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Old World Harvest Report: Greatness Expected for Many Key Regions

The tightly-knit wine community just breathed a collective sigh of relief, as they finally take a well-earned rest having completed this year's harvest. A survey of harvest in Europe shows that top Napa and Sonoma producers won't be the only ones singing the praises of 2009. As previous reports have indicated, many of the Old World's top wine regions have much to celebrate, with a number of them quick to announce legends in the making.

Here's a brief update from some of our favorite regions:

Critics and producers alike can't seem to think up enough superlatives for the 2009 Bordeaux harvest. Just four short years after the historic '05 campaign, Bordeaux has another "vintage of the century" on its hands. Don't expect these predictions of greatness to stop until these wines are priced en primeur and sold off for what will likely be another round of record pricing. This is a can't miss vintage for both the Left and Right Banks; now it's up to the winemakers to fashion the style of wine they see fit.

Excitement continues unabated for the Cote d'Or as the Burgundy harvest has been in for some time. Always a vital barometer of the vintage's prospects, the Hospice de Beaune's fruit appears to be spectacular. "The world has a remarkable 2009 Burgundy crop to invest in that matches those of 1989, 1990, 1999, and 2005," declares Anthony Hanson, senior wine consultant for Christie's, the auction house that now facilitates the sale of these wines. Given the numerous prestigious holdings of the Hospices sprinkled throughout the region, this is great early news for Burgundy.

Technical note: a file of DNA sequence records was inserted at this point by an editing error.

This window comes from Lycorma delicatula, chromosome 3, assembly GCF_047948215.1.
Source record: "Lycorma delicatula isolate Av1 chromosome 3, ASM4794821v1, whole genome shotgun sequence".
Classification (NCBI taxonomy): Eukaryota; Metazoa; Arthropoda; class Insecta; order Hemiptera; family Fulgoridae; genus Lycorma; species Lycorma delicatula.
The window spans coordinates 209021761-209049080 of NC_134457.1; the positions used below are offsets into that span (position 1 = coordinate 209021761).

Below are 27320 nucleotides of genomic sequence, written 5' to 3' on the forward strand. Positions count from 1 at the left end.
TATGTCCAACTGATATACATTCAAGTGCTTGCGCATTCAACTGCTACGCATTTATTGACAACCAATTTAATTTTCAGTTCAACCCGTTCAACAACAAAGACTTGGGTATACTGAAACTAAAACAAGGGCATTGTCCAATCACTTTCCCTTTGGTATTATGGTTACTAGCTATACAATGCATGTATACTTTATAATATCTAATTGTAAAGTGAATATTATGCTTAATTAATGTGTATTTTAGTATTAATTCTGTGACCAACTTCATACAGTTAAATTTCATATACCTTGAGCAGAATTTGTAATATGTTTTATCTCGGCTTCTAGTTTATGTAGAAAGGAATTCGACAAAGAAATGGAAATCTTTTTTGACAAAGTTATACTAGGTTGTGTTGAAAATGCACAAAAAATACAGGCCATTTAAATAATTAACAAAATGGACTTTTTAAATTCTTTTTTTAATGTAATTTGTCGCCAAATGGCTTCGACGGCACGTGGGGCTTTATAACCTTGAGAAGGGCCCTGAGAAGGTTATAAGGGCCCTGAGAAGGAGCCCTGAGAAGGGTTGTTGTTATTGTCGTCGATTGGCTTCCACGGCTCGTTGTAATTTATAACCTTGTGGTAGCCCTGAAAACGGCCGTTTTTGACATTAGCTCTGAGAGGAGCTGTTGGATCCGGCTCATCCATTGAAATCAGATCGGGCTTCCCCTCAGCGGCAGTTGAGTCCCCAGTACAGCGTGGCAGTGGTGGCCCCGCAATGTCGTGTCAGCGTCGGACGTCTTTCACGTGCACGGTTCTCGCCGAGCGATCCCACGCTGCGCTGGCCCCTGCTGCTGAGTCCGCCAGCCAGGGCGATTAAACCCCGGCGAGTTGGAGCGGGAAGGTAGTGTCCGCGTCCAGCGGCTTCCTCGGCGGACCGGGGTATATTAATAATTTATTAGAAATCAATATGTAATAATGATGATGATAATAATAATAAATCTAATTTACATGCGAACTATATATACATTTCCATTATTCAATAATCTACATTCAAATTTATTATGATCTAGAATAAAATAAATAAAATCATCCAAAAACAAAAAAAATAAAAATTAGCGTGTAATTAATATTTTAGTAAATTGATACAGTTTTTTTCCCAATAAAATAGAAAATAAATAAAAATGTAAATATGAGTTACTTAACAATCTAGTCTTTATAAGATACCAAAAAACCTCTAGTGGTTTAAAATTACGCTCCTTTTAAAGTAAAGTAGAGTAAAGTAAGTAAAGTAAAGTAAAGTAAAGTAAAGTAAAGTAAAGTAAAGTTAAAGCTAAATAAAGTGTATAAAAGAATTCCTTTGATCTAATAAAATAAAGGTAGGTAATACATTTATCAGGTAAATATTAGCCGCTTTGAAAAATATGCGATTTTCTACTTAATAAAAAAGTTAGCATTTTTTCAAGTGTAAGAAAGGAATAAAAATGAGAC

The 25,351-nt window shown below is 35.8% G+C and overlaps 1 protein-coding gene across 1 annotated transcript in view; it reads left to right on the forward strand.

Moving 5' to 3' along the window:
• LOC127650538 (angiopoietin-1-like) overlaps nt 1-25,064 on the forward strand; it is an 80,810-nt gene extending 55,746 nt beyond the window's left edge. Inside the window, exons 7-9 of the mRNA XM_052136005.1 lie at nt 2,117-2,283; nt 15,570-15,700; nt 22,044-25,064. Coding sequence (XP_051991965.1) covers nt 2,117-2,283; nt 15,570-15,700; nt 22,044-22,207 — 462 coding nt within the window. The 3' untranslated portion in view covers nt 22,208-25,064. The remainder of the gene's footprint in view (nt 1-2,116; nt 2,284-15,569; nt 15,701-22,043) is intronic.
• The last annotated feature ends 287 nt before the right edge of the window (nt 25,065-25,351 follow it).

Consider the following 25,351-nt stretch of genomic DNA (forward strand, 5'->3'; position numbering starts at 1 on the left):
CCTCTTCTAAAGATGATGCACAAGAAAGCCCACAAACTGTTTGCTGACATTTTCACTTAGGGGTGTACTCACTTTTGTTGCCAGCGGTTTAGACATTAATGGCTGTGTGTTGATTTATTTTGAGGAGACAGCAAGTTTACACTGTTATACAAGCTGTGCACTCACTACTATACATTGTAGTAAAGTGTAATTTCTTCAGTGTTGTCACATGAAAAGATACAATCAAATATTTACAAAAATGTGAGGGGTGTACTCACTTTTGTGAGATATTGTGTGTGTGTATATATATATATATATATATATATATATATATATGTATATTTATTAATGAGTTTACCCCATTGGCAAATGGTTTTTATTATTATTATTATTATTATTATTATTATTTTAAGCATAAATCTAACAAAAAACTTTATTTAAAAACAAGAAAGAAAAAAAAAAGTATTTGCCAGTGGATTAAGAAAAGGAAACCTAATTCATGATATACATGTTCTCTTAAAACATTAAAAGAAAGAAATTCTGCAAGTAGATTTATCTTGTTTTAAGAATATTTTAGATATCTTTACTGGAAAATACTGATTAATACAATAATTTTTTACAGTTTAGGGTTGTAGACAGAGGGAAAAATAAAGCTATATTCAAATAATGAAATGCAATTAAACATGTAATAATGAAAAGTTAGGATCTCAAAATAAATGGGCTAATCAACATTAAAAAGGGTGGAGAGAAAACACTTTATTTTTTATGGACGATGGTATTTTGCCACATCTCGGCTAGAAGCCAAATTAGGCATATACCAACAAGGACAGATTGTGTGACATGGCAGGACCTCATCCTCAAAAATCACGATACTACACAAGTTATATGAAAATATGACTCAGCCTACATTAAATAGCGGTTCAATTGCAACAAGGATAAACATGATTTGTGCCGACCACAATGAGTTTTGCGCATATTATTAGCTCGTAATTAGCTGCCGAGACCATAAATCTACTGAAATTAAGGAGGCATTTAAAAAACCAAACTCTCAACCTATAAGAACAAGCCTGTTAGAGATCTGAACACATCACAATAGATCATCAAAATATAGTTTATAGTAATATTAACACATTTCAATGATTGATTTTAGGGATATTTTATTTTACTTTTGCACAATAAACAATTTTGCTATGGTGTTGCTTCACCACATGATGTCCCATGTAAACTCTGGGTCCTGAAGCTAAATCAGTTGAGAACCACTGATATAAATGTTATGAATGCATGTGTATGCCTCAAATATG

With their eyes trained on the long-awaited retail release of their 2007 southern appellation wines, Rhone producers have given less focus to promoting the 2009 harvest. With that said all signs point to another stellar vintage for both the northern and southern AOCs. While this vintage may not capture the brute strength of 2005 or 2007, its elegance and complexity will be well received – not unlike the acclaim showered on the more delicate 2004 and 2006 vintages.

Germany also appears to be keeping its beautiful string of vintages intact with a harvest that looks as promising as the recent breathtaking 2007er. As many Riesling lovers gleefully recall, '07 had extremely early flowering and a perfect, long harvest that resulted in an unheard of 150-day growing season. 2009 has seen strikingly similar conditions, sparking expectations for another brilliant year for Riesling at every QmP level.

In similar fashion to the Rhone, Tuscany is basking in the glory of its recent 2006 releases, so this most recent harvest has flown somewhat under the radar. The growing season was marked by early, wet weather which has a tendency to swell the native Sangiovese and reduce concentration. Recent months, particularly August and September, witnessed a return of hot weather and with it better prospects for the vintage. Those producers who worked diligently throughout the summer will be rewarded for their efforts.